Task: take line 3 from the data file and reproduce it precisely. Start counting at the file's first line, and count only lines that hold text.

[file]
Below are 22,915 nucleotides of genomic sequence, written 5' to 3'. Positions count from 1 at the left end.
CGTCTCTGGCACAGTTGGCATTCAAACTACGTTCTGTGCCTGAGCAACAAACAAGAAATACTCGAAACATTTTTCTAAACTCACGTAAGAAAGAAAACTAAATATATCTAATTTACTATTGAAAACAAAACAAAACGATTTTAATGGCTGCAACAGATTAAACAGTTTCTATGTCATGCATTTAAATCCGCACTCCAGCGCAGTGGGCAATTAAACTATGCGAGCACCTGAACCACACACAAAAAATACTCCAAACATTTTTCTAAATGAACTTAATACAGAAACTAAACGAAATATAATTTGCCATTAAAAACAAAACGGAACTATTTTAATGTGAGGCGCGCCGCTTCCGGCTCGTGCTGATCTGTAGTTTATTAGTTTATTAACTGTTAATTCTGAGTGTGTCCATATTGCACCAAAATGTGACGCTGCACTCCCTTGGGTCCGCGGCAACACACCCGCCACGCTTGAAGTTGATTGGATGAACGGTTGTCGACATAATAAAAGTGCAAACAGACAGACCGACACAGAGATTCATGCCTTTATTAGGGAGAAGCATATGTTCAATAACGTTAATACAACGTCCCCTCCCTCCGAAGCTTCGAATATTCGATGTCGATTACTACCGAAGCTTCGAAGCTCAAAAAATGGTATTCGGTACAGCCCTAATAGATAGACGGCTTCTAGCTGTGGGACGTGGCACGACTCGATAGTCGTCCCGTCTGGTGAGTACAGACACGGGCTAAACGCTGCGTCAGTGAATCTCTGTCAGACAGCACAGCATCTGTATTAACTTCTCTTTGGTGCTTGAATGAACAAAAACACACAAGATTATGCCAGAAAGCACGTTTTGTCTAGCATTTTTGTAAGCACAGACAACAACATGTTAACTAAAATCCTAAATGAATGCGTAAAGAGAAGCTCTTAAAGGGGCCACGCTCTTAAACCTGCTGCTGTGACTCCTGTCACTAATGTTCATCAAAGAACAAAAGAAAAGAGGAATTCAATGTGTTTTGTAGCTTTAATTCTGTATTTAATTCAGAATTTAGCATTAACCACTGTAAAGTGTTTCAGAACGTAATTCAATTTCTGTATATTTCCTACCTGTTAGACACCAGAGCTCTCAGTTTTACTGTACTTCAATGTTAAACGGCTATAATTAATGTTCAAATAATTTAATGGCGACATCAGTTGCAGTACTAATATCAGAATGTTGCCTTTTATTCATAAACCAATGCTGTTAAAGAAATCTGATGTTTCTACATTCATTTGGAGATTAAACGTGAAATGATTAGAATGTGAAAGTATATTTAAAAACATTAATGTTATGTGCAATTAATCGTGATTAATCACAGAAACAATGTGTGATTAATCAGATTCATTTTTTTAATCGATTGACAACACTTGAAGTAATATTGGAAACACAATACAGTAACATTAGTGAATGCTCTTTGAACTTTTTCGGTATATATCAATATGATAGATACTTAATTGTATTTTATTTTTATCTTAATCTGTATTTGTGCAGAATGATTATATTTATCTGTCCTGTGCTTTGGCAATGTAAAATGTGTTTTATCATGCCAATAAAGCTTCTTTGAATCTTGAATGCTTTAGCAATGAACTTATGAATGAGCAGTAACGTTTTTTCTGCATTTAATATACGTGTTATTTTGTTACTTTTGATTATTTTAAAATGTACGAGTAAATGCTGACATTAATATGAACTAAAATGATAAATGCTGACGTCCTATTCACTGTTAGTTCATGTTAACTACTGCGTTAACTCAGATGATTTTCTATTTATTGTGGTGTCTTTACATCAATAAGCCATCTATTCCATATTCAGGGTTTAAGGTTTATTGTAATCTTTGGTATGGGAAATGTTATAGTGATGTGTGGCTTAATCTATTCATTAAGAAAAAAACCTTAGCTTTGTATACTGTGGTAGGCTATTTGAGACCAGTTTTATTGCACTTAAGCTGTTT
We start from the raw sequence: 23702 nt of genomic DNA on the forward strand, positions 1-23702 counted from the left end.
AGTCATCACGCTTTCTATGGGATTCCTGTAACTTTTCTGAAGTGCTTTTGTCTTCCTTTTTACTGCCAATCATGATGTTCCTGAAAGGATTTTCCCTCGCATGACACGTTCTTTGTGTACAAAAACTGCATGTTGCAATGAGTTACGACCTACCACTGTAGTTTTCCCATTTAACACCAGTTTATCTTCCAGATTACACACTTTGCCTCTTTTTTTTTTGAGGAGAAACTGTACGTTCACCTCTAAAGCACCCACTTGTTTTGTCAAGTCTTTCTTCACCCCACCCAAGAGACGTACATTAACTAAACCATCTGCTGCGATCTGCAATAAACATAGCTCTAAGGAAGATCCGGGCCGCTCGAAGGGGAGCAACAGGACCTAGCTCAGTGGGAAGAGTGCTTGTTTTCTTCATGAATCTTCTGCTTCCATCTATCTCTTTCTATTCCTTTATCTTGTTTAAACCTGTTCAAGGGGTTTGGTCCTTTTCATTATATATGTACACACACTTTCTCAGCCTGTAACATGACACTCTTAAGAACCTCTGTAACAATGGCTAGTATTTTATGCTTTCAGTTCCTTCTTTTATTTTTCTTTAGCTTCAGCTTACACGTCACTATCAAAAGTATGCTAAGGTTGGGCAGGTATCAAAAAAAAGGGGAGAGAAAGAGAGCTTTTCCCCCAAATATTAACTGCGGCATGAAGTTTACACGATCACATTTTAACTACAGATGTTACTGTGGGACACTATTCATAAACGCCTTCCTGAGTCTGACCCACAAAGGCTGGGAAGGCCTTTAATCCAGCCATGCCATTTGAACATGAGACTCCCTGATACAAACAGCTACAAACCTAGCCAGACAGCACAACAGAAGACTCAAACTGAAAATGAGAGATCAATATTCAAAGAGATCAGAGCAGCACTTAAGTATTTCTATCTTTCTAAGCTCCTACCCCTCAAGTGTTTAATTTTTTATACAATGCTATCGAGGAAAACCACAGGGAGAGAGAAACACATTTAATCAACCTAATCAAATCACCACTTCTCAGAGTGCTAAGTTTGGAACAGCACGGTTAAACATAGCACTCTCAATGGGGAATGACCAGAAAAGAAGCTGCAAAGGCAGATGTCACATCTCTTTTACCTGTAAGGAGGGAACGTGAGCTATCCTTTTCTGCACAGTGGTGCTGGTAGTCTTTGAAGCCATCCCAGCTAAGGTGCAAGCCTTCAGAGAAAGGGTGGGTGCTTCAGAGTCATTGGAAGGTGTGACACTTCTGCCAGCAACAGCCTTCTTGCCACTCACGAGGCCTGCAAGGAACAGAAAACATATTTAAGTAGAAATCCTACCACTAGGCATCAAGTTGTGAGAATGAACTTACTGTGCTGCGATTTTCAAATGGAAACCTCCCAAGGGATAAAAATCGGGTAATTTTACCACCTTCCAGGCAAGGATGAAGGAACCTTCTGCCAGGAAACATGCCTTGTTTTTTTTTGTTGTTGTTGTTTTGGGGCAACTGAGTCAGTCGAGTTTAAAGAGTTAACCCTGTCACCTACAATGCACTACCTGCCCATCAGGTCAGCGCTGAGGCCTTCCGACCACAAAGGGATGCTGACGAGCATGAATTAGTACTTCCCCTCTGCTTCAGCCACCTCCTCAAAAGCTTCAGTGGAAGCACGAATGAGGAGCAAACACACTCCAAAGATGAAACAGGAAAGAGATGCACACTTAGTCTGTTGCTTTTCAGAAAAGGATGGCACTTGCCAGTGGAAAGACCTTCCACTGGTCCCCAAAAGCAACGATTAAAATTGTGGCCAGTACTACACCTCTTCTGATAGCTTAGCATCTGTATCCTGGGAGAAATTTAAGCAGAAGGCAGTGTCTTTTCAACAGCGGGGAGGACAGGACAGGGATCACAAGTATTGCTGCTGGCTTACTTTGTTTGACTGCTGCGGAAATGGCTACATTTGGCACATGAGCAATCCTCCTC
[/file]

We start from the raw sequence: 23702 nt of genomic DNA on the forward strand, positions 1-23702 counted from the left end.